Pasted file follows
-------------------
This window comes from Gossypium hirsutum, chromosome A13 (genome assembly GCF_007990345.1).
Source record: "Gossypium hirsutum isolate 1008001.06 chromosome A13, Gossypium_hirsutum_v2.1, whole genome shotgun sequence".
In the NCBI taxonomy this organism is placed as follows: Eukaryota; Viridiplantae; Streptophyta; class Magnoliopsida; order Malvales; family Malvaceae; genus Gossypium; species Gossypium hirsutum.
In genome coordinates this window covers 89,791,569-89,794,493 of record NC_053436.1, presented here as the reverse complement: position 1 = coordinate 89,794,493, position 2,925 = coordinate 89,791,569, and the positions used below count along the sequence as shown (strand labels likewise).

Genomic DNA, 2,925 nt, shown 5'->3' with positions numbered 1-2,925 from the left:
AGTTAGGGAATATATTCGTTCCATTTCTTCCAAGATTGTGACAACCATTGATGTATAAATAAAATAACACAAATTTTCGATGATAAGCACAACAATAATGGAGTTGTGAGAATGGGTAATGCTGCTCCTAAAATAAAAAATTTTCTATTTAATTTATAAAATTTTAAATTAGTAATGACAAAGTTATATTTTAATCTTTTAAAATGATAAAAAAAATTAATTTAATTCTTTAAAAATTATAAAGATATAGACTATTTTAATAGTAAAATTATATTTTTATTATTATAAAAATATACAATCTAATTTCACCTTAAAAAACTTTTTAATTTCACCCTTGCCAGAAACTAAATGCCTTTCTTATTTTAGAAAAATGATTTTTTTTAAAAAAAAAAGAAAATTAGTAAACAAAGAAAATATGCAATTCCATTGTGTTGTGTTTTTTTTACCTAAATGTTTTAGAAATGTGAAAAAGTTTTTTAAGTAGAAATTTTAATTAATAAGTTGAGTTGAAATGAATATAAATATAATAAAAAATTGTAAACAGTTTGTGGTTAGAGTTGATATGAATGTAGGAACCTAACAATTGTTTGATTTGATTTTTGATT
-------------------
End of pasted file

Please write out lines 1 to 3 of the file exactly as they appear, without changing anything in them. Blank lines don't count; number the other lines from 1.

This window comes from Gossypium hirsutum, chromosome A13 (genome assembly GCF_007990345.1).
Source record: "Gossypium hirsutum isolate 1008001.06 chromosome A13, Gossypium_hirsutum_v2.1, whole genome shotgun sequence".
In the NCBI taxonomy this organism is placed as follows: Eukaryota; Viridiplantae; Streptophyta; class Magnoliopsida; order Malvales; family Malvaceae; genus Gossypium; species Gossypium hirsutum.